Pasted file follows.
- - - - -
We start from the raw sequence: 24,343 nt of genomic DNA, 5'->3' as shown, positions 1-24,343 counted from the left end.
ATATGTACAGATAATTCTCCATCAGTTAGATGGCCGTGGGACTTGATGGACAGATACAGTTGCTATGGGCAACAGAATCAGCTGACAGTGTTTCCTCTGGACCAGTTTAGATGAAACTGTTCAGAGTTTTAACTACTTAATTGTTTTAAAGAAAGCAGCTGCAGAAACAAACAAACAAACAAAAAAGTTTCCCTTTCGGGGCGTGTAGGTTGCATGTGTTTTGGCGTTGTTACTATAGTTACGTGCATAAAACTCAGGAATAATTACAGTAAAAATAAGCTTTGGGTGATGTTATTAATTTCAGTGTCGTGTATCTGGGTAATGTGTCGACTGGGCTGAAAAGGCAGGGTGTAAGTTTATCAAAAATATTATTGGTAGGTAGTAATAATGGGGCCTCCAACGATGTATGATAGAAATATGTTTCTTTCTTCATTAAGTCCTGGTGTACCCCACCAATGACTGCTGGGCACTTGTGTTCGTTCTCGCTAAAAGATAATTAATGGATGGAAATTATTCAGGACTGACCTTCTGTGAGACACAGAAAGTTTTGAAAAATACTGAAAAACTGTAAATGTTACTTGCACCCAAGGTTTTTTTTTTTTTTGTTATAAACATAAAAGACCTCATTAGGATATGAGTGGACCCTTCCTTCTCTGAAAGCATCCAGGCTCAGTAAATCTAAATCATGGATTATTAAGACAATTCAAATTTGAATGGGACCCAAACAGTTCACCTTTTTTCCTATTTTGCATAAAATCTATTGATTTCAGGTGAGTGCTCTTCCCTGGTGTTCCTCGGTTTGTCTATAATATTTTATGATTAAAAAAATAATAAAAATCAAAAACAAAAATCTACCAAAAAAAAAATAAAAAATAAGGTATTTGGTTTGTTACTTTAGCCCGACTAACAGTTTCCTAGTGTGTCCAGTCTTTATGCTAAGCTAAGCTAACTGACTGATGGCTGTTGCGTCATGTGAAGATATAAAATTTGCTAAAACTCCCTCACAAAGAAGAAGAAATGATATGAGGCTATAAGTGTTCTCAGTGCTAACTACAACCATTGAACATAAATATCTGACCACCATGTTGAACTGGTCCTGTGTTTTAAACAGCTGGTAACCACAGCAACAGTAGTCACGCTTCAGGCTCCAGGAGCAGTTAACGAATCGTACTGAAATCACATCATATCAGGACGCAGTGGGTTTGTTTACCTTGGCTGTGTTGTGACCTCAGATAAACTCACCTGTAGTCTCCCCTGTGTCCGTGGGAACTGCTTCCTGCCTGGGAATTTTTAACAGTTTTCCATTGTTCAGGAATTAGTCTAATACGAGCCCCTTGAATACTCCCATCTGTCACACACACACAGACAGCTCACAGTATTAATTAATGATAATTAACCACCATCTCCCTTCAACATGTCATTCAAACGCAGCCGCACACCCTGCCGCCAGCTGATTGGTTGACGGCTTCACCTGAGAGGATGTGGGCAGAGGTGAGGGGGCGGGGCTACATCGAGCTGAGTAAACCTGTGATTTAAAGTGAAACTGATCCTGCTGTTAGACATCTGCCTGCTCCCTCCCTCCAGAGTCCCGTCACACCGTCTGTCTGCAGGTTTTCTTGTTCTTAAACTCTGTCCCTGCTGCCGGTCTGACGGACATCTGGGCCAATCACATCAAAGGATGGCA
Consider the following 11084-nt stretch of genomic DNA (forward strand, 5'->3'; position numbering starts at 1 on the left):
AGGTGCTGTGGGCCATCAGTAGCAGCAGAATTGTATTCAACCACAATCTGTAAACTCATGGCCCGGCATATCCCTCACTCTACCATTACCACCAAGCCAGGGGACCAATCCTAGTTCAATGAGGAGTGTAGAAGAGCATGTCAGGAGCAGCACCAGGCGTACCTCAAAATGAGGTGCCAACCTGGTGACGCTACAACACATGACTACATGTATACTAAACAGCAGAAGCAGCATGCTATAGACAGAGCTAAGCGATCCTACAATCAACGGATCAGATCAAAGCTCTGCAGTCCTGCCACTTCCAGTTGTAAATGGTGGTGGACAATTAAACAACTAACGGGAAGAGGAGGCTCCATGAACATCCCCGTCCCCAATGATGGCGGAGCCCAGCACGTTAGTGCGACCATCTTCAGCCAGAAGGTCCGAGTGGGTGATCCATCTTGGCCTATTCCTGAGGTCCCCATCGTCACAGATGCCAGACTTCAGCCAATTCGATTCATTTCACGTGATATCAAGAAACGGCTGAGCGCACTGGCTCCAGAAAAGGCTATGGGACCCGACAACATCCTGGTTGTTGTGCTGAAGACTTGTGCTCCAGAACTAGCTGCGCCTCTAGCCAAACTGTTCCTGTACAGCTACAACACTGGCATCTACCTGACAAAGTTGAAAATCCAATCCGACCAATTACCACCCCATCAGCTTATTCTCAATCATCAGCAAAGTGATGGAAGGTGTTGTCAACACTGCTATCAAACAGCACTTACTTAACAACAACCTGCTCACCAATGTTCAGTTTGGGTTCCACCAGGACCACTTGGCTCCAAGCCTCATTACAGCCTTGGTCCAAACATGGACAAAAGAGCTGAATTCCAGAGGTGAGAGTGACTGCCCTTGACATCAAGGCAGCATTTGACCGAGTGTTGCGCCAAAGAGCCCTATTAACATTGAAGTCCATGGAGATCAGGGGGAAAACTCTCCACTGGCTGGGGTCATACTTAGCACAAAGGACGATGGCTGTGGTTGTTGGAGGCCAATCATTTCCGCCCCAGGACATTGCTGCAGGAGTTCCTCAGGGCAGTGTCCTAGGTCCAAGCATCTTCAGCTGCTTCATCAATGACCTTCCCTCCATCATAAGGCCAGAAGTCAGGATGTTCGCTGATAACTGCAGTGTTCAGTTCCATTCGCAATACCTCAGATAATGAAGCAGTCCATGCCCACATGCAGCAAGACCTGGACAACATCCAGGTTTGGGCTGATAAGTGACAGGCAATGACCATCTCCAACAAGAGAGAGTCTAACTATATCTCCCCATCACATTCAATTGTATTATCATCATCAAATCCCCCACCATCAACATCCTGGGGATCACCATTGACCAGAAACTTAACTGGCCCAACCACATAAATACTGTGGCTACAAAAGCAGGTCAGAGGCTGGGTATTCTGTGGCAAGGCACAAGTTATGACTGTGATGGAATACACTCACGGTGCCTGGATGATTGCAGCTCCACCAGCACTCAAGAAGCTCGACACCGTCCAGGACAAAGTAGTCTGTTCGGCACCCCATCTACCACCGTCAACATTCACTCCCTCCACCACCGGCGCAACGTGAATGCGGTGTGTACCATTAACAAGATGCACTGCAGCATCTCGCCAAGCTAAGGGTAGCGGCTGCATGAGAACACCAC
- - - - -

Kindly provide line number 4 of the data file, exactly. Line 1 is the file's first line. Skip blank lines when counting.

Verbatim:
AGGTGCTGTGGGCCATCAGTAGCAGCAGAATTGTATTCAACCACAATCTGTAAACTCATGGCCCGGCATATCCCTCACTCTACCATTACCACCAAGCCAGGGGACCAATCCTAGTTCAATGAGGAGTGTAGAAGAGCATGTCAGGAGCAGCACCAGGCGTACCTCAAAATGAGGTGCCAACCTGGTGACGCTACAACACATGACTACATGTATACTAAACAGCAGAAGCAGCATGCTATAGACAGAGCTAAGCGATCCTACAATCAACGGATCAGATCAAAGCTCTGCAGTCCTGCCACTTCCAGTTGTAAATGGTGGTGGACAATTAAACAACTAACGGGAAGAGGAGGCTCCATGAACATCCCCGTCCCCAATGATGGCGGAGCCCAGCACGTTAGTGCGACCATCTTCAGCCAGAAGGTCCGAGTGGGTGATCCATCTTGGCCTATTCCTGAGGTCCCCATCGTCACAGATGCCAGACTTCAGCCAATTCGATTCATTTCACGTGATATCAAGAAACGGCTGAGCGCACTGGCTCCAGAAAAGGCTATGGGACCCGACAACATCCTGGTTGTTGTGCTGAAGACTTGTGCTCCAGAACTAGCTGCGCCTCTAGCCAAACTGTTCCTGTACAGCTACAACACTGGCATCTACCTGACAAAGTTGAAAATCCAATCCGACCAATTACCACCCCATCAGCTTATTCTCAATCATCAGCAAAGTGATGGAAGGTGTTGTCAACACTGCTATCAAACAGCACTTACTTAACAACAACCTGCTCACCAATGTTCAGTTTGGGTTCCACCAGGACCACTTGGCTCCAAGCCTCATTACAGCCTTGGTCCAAACATGGACAAAAGAGCTGAATTCCAGAGGTGAGAGTGACTGCCCTTGACATCAAGGCAGCATTTGACCGAGTGTTGCGCCAAAGAGCCCTATTAACATTGAAGTCCATGGAGATCAGGGGGAAAACTCTCCACTGGCTGGGGTCATACTTAGCACAAAGGACGATGGCTGTGGTTGTTGGAGGCCAATCATTTCCGCCCCAGGACATTGCTGCAGGAGTTCCTCAGGGCAGTGTCCTAGGTCCAAGCATCTTCAGCTGCTTCATCAATGACCTTCCCTCCATCATAAGGCCAGAAGTCAGGATGTTCGCTGATAACTGCAGTGTTCAGTTCCATTCGCAATACCTCAGATAATGAAGCAGTCCATGCCCACATGCAGCAAGACCTGGACAACATCCAGGTTTGGGCTGATAAGTGACAGGCAATGACCATCTCCAACAAGAGAGAGTCTAACTATATCTCCCCATCACATTCAATTGTATTATCATCATCAAATCCCCCACCATCAACATCCTGGGGATCACCATTGACCAGAAACTTAACTGGCCCAACCACATAAATACTGTGGCTACAAAAGCAGGTCAGAGGCTGGGTATTCTGTGGCAAGGCACAAGTTATGACTGTGATGGAATACACTCACGGTGCCTGGATGATTGCAGCTCCACCAGCACTCAAGAAGCTCGACACCGTCCAGGACAAAGTAGTCTGTTCGGCACCCCATCTACCACCGTCAACATTCACTCCCTCCACCACCGGCGCAACGTGAATGCGGTGTGTACCATTAACAAGATGCACTGCAGCATCTCGCCAAGCTAAGGGTAGCGGCTGCATGAGAACACCAC